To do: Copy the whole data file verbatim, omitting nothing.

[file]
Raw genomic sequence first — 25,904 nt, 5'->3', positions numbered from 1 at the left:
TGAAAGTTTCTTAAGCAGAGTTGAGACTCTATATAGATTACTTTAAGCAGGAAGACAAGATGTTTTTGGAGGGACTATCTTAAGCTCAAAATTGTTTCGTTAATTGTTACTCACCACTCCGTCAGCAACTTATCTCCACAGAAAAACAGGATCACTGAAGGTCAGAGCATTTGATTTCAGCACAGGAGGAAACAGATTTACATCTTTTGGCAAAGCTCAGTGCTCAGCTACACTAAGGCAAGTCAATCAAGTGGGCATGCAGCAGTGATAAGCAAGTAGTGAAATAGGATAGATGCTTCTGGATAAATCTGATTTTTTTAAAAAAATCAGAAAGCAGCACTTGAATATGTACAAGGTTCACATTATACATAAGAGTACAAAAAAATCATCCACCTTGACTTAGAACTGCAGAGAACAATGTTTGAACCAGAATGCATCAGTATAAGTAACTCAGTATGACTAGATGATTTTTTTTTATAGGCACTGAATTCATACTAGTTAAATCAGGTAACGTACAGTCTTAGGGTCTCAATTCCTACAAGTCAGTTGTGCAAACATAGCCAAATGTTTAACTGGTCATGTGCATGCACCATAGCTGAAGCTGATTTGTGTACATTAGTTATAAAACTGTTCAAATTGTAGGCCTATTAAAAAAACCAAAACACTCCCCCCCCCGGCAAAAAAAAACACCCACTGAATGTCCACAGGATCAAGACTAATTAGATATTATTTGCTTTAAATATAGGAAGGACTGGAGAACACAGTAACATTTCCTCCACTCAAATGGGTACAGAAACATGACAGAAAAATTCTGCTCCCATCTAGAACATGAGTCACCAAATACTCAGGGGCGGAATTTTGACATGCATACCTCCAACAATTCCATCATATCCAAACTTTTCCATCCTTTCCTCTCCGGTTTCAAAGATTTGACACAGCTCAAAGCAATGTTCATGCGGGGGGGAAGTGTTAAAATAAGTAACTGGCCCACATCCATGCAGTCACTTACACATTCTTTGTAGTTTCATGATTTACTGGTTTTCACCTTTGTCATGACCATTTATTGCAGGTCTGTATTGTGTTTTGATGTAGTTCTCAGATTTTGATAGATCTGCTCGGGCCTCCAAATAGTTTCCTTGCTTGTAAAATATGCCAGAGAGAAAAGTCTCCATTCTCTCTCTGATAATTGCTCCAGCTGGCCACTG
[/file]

Raw genomic sequence first — 25,904 nt, 5'->3', positions numbered from 1 at the left:
TGAAAGTTTCTTAAGCAGAGTTGAGACTCTATATAGATTACTTTAAGCAGGAAGACAAGATGTTTTTGGAGGGACTATCTTAAGCTCAAAATTGTTTCGTTAATTGTTACTCACCACTCCGTCAGCAACTTATCTCCACAGAAAAACAGGATCACTGAAGGTCAGAGCATTTGATTTCAGCACAGGAGGAAACAGATTTACATCTTTTGGCAAAGCTCAGTGCTCAGCTACACTAAGGCAAGTCAATCAAGTGGGCATGCAGCAGTGATAAGCAAGTAGTGAAATAGGATAGATGCTTCTGGATAAATCTGATTTTTTTAAAAAAATCAGAAAGCAGCACTTGAATATGTACAAGGTTCACATTATACATAAGAGTACAAAAAAATCATCCACCTTGACTTAGAACTGCAGAGAACAATGTTTGAACCAGAATGCATCAGTATAAGTAACTCAGTATGACTAGATGATTTTTTTTTATAGGCACTGAATTCATACTAGTTAAATCAGGTAACGTACAGTCTTAGGGTCTCAATTCCTACAAGTCAGTTGTGCAAACATAGCCAAATGTTTAACTGGTCATGTGCATGCACCATAGCTGAAGCTGATTTGTGTACATTAGTTATAAAACTGTTCAAATTGTAGGCCTATTAAAAAAACCAAAACACTCCCCCCCCCGGCAAAAAAAAACACCCACTGAATGTCCACAGGATCAAGACTAATTAGATATTATTTGCTTTAAATATAGGAAGGACTGGAGAACACAGTAACATTTCCTCCACTCAAATGGGTACAGAAACATGACAGAAAAATTCTGCTCCCATCTAGAACATGAGTCACCAAATACTCAGGGGCGGAATTTTGACATGCATACCTCCAACAATTCCATCATATCCAAACTTTTCCATCCTTTCCTCTCCGGTTTCAAAGATTTGACACAGCTCAAAGCAATGTTCATGCGGGGGGGAAGTGTTAAAATAAGTAACTGGCCCACATCCATGCAGTCACTTACACATTCTTTGTAGTTTCATGATTTACTGGTTTTCACCTTTGTCATGACCATTTATTGCAGGTCTGTATTGTGTTTTGATGTAGTTCTCAGATTTTGATAGATCTGCTCGGGCCTCCAAATAGTTTCCTTGCTTGTAAAATATGCCAGAGAGAAAAGTCTCCATTCTCTCTCTGATAATTGCTCCAGCTGGCCACTG